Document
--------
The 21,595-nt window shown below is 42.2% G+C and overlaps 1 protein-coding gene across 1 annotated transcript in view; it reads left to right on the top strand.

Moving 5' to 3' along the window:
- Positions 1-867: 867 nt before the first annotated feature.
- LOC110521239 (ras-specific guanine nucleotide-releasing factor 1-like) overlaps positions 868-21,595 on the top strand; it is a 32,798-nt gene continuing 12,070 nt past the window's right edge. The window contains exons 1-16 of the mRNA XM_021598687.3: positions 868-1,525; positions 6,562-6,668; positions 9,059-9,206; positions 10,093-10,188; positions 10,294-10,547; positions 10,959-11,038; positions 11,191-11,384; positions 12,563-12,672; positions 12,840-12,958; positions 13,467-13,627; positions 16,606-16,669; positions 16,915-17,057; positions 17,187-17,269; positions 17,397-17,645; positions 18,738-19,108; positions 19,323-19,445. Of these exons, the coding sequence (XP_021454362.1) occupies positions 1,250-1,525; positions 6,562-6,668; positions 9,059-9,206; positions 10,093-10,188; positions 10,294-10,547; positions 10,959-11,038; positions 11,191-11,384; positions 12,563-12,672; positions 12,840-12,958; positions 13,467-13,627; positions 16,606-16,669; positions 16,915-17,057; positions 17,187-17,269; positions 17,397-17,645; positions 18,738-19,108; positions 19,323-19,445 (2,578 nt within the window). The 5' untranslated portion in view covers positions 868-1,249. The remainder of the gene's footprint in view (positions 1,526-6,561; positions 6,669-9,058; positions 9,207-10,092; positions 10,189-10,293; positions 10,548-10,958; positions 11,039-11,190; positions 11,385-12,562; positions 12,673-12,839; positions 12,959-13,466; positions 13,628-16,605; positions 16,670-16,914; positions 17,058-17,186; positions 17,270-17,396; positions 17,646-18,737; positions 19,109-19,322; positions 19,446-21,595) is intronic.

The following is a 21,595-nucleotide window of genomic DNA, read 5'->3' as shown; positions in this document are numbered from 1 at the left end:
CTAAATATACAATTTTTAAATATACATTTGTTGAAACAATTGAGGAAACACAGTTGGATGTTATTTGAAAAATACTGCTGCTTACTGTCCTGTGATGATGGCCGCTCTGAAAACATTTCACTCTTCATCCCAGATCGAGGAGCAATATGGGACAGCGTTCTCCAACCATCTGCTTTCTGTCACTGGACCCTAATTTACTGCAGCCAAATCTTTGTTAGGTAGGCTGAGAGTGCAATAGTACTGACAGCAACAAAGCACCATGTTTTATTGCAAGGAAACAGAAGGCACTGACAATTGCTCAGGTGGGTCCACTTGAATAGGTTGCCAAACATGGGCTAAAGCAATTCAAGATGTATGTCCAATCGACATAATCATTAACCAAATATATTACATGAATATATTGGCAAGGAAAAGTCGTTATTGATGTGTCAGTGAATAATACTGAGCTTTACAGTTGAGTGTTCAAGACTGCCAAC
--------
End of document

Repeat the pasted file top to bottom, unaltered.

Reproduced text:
The 21,595-nt window shown below is 42.2% G+C and overlaps 1 protein-coding gene across 1 annotated transcript in view; it reads left to right on the top strand.

Moving 5' to 3' along the window:
- Positions 1-867: 867 nt before the first annotated feature.
- LOC110521239 (ras-specific guanine nucleotide-releasing factor 1-like) overlaps positions 868-21,595 on the top strand; it is a 32,798-nt gene continuing 12,070 nt past the window's right edge. The window contains exons 1-16 of the mRNA XM_021598687.3: positions 868-1,525; positions 6,562-6,668; positions 9,059-9,206; positions 10,093-10,188; positions 10,294-10,547; positions 10,959-11,038; positions 11,191-11,384; positions 12,563-12,672; positions 12,840-12,958; positions 13,467-13,627; positions 16,606-16,669; positions 16,915-17,057; positions 17,187-17,269; positions 17,397-17,645; positions 18,738-19,108; positions 19,323-19,445. Of these exons, the coding sequence (XP_021454362.1) occupies positions 1,250-1,525; positions 6,562-6,668; positions 9,059-9,206; positions 10,093-10,188; positions 10,294-10,547; positions 10,959-11,038; positions 11,191-11,384; positions 12,563-12,672; positions 12,840-12,958; positions 13,467-13,627; positions 16,606-16,669; positions 16,915-17,057; positions 17,187-17,269; positions 17,397-17,645; positions 18,738-19,108; positions 19,323-19,445 (2,578 nt within the window). The 5' untranslated portion in view covers positions 868-1,249. The remainder of the gene's footprint in view (positions 1,526-6,561; positions 6,669-9,058; positions 9,207-10,092; positions 10,189-10,293; positions 10,548-10,958; positions 11,039-11,190; positions 11,385-12,562; positions 12,673-12,839; positions 12,959-13,466; positions 13,628-16,605; positions 16,670-16,914; positions 17,058-17,186; positions 17,270-17,396; positions 17,646-18,737; positions 19,109-19,322; positions 19,446-21,595) is intronic.

The following is a 21,595-nucleotide window of genomic DNA, read 5'->3' as shown; positions in this document are numbered from 1 at the left end:
CTAAATATACAATTTTTAAATATACATTTGTTGAAACAATTGAGGAAACACAGTTGGATGTTATTTGAAAAATACTGCTGCTTACTGTCCTGTGATGATGGCCGCTCTGAAAACATTTCACTCTTCATCCCAGATCGAGGAGCAATATGGGACAGCGTTCTCCAACCATCTGCTTTCTGTCACTGGACCCTAATTTACTGCAGCCAAATCTTTGTTAGGTAGGCTGAGAGTGCAATAGTACTGACAGCAACAAAGCACCATGTTTTATTGCAAGGAAACAGAAGGCACTGACAATTGCTCAGGTGGGTCCACTTGAATAGGTTGCCAAACATGGGCTAAAGCAATTCAAGATGTATGTCCAATCGACATAATCATTAACCAAATATATTACATGAATATATTGGCAAGGAAAAGTCGTTATTGATGTGTCAGTGAATAATACTGAGCTTTACAGTTGAGTGTTCAAGACTGCCAAC